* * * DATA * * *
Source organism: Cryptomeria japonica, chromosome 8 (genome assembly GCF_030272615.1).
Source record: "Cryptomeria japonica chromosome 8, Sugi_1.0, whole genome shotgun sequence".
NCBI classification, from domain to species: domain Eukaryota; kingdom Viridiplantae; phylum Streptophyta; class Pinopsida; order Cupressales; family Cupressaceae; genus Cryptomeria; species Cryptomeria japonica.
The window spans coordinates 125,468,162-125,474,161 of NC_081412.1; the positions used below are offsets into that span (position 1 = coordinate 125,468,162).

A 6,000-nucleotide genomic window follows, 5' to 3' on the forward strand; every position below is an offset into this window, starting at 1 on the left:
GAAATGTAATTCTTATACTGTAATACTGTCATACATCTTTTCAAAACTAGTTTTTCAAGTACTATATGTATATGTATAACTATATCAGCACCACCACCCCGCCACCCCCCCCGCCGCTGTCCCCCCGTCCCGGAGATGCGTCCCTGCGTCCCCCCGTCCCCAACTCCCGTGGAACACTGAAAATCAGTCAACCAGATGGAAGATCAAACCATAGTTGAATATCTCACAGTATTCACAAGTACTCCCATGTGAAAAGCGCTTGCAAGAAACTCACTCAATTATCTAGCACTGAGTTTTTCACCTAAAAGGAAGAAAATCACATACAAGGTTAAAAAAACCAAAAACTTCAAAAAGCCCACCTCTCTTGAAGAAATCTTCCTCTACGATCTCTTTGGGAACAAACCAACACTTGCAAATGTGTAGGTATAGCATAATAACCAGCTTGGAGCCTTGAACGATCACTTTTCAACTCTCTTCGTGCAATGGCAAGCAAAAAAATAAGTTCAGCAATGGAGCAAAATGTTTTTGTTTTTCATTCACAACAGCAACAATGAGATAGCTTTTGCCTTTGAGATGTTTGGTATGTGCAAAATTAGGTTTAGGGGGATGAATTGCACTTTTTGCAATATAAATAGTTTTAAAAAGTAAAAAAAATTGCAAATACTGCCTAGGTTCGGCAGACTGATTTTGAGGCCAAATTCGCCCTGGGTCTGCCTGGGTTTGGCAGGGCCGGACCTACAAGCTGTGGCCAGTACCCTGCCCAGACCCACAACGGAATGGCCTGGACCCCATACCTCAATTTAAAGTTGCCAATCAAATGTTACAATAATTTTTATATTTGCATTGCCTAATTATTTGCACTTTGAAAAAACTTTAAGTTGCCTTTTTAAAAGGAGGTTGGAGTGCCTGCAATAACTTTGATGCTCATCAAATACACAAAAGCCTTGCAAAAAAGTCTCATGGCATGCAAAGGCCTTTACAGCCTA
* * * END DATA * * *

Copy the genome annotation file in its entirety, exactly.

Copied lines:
Source organism: Cryptomeria japonica, chromosome 8 (genome assembly GCF_030272615.1).
Source record: "Cryptomeria japonica chromosome 8, Sugi_1.0, whole genome shotgun sequence".
NCBI classification, from domain to species: domain Eukaryota; kingdom Viridiplantae; phylum Streptophyta; class Pinopsida; order Cupressales; family Cupressaceae; genus Cryptomeria; species Cryptomeria japonica.
The window spans coordinates 125,468,162-125,474,161 of NC_081412.1; the positions used below are offsets into that span (position 1 = coordinate 125,468,162).

A 6,000-nucleotide genomic window follows, 5' to 3' on the forward strand; every position below is an offset into this window, starting at 1 on the left:
GAAATGTAATTCTTATACTGTAATACTGTCATACATCTTTTCAAAACTAGTTTTTCAAGTACTATATGTATATGTATAACTATATCAGCACCACCACCCCGCCACCCCCCCCGCCGCTGTCCCCCCGTCCCGGAGATGCGTCCCTGCGTCCCCCCGTCCCCAACTCCCGTGGAACACTGAAAATCAGTCAACCAGATGGAAGATCAAACCATAGTTGAATATCTCACAGTATTCACAAGTACTCCCATGTGAAAAGCGCTTGCAAGAAACTCACTCAATTATCTAGCACTGAGTTTTTCACCTAAAAGGAAGAAAATCACATACAAGGTTAAAAAAACCAAAAACTTCAAAAAGCCCACCTCTCTTGAAGAAATCTTCCTCTACGATCTCTTTGGGAACAAACCAACACTTGCAAATGTGTAGGTATAGCATAATAACCAGCTTGGAGCCTTGAACGATCACTTTTCAACTCTCTTCGTGCAATGGCAAGCAAAAAAATAAGTTCAGCAATGGAGCAAAATGTTTTTGTTTTTCATTCACAACAGCAACAATGAGATAGCTTTTGCCTTTGAGATGTTTGGTATGTGCAAAATTAGGTTTAGGGGGATGAATTGCACTTTTTGCAATATAAATAGTTTTAAAAAGTAAAAAAAATTGCAAATACTGCCTAGGTTCGGCAGACTGATTTTGAGGCCAAATTCGCCCTGGGTCTGCCTGGGTTTGGCAGGGCCGGACCTACAAGCTGTGGCCAGTACCCTGCCCAGACCCACAACGGAATGGCCTGGACCCCATACCTCAATTTAAAGTTGCCAATCAAATGTTACAATAATTTTTATATTTGCATTGCCTAATTATTTGCACTTTGAAAAAACTTTAAGTTGCCTTTTTAAAAGGAGGTTGGAGTGCCTGCAATAACTTTGATGCTCATCAAATACACAAAAGCCTTGCAAAAAAGTCTCATGGCATGCAAAGGCCTTTACAGCCTA